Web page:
The Book of Joy chronicled a week of conversations between His Holiness the Dalai Lama and Archbishop Desmond Tutu in Dharamsala, India to celebrate the Dalai Lama’s 80th birthday. The two spiritual leaders discussed joy based on the similarities and differences in their spiritual traditions and lifetimes facing hardship, violent oppression, and genocide. Douglas Abrams participated in the conversations as a journalist asking questions and provided the readers with background information on the two leaders as well as connections to scientific research and evidence related to joy, suffering, meaning, and perspective. Here are some key take aways for me.
These two spiritual leaders use the term joy over happiness. For them happiness is superficial and fleeting, while joy includes meaning and connection. Other authors have defined these terms differently, but discussed the same concepts. In The Book of Joy they describe hedonic happiness as fleeting and only positive states as opposed to eudaimonic happiness is set in an understanding of meaning, growth, and acceptance – including negative emotions. What is important here is to be clear that what we are seeking is not superficial and fleeting but also deep and meaningful over time.
A topic that has interested me more and more, particularly its connection to fighting for injustice, is anger. In The Book of Joy we are reminded that anger is a secondary emotion, usually with fear, hurt, pain, and injustice underlying the anger. If you work at dissipating the anger but the underlying emotions remain, your efforts will be futile. I’ve resonated with Robert Thurman and Sharon Salzberg differentiating between anger of resentment and retaliation and the anger of fierce compassion. In The Book of Joy they describe righteous anger as anger that is chosen in support of others and a tool of justice and compassion as opposed to a reactive emotion that is about the self.
I’m talking with coaching clients and others more and more about the power of radical acceptance. Joy is our natural state, the challenge is to return to it. Our own sadness is critical to our own empathy and compassion. Loss can also foster growth and learning or it can result in despair and depression. Focusing on you and what you have lost can result in despair and depression. On the other hand focusing on the one you have lost can lead to growth and learning. Grief is a reminder of the depth of our love.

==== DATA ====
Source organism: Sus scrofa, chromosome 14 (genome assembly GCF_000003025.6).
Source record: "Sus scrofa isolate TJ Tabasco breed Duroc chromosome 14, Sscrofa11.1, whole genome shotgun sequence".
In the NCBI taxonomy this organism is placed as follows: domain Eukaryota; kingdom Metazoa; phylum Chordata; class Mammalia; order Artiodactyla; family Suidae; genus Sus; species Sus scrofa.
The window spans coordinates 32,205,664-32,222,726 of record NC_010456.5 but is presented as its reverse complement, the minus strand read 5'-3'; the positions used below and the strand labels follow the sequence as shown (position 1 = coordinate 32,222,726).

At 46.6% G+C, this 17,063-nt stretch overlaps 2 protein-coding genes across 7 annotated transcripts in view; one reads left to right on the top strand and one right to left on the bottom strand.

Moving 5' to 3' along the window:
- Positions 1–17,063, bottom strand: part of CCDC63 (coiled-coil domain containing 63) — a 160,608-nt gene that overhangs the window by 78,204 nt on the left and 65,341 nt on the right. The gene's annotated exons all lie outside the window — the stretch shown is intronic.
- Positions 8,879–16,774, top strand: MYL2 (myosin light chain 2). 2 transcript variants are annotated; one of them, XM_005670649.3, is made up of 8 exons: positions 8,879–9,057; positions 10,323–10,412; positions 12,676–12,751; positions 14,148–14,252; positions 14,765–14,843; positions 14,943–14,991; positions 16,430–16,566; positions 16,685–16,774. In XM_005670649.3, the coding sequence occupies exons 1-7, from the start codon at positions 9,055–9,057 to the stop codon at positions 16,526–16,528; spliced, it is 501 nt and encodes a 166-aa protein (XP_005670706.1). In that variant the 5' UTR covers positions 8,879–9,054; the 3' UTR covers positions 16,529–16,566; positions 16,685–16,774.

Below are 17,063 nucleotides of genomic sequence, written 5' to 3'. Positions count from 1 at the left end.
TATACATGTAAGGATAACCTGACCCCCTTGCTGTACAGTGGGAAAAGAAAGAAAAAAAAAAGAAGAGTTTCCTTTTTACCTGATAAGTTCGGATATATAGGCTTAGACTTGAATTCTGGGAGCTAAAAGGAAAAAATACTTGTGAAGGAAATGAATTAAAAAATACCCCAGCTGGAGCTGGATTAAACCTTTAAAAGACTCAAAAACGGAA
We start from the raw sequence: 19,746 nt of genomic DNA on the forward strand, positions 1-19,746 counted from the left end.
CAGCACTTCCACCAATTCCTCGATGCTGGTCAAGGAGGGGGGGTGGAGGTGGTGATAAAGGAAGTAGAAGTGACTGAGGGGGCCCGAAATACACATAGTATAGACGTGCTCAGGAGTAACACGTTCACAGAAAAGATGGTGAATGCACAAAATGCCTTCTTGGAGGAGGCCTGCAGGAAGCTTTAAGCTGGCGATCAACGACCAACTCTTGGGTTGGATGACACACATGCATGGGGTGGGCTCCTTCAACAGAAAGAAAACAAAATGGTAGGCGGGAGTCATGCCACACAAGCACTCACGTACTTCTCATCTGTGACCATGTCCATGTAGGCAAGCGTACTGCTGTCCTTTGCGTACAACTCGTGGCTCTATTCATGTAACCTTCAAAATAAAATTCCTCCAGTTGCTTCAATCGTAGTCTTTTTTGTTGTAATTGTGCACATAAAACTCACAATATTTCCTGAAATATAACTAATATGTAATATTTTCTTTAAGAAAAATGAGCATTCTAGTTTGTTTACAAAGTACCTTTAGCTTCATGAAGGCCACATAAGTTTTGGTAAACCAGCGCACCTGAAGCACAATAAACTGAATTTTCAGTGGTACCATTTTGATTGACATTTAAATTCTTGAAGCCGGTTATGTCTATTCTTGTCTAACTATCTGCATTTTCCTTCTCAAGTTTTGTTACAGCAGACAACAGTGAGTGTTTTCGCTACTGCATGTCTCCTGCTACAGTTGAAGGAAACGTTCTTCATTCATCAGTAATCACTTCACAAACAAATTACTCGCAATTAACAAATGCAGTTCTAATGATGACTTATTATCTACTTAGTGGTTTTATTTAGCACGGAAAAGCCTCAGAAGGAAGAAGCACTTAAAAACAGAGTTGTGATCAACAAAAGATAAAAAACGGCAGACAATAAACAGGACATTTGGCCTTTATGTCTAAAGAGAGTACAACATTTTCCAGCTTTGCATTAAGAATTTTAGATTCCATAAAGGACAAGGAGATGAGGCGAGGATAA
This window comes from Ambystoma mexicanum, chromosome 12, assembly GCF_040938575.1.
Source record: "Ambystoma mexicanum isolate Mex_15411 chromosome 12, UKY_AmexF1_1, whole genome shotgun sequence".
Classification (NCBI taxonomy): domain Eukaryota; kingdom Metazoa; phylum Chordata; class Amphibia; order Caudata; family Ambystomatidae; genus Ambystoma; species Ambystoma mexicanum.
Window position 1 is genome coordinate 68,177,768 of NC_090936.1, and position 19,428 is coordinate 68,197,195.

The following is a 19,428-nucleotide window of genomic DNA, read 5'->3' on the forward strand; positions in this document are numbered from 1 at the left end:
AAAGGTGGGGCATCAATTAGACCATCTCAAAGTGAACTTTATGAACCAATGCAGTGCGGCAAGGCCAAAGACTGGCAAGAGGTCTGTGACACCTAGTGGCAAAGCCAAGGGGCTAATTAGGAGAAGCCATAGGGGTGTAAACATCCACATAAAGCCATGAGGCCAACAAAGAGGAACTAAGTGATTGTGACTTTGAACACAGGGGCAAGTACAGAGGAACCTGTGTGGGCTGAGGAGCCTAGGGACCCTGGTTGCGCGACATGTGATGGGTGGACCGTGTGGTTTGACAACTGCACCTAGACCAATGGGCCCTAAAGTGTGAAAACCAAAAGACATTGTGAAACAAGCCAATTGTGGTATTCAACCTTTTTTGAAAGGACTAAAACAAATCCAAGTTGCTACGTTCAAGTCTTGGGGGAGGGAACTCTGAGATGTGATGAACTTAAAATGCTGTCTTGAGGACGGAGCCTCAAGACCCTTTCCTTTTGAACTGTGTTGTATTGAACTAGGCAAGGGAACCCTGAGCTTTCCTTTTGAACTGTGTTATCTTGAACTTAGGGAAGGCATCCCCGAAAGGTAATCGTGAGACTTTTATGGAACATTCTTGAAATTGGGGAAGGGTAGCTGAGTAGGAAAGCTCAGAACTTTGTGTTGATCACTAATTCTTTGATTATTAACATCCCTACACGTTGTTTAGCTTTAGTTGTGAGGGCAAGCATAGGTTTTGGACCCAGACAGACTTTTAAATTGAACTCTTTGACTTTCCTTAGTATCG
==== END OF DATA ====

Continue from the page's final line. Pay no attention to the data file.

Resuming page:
I learned that courage was not the absence of fear but the triumph over it.
Suffering comes from how we relate to each other. Envy, competitiveness, and contempt. We do need suffering to appreciate joy and grow and learn. Suffering can embitter or ennoble. The difference is if we can find meaning in our suffering. A great example of finding meaning in suffering is Nelson Mandela who found meaning and growth in his time in prison. Desmond Tutu and the Dalai Lama are also examples of this as they explore throughout their conversations.
5. 8 Pillars of Joy
The culmination of The Book of Joy is the outlining of 8 Pillars of Joy. I keep returning to these pillars in thinking about my own challenges, suffering, and attempts to return to joy.
- Perspective – Taking a sacred pause and finding the widest perspective helps us solve problems with creativity and compassion rather than rigidity and reactivity.
- Humility – Discover how you depend on others – your parents, those who made your clothes, or where you live, or the medications you take. You are only one of 7 billion people.
- Humor – Find ways to laugh at your faults, limitation, and foibles. Laugh at yourself. Laugh at life.
- Acceptance – Don’t argue with what was or is. Don’t argue with reality. “Why be unhappy about something if it can be remedied? What is the use of being unhappy if it cannot be remedied?”
- Forgiveness – Tell your story. Name the hurt. Grant forgiveness. Renew or release the relationship.
- Gratitude – Be thankful for what goes well and the learning and growth possible when things don’t go well.
- Compassion – Loving kindness: May you be free from suffering. May you be healthy. May you be happy. May you have peace and joy. Begin with yourself, then those you love, then those you know, then those you don’t know, and then those you fear or anger you.
- Generosity – Offer more and more and more to others (resources, compassion, forgiveness, understanding) and see what comes back to you.
Here is a mind map my friend and colleague Natalie Allen made based on her own reading of The Book of Joy and some of my notes. I love how Natalie can take the key concepts and bring them to life visually so well.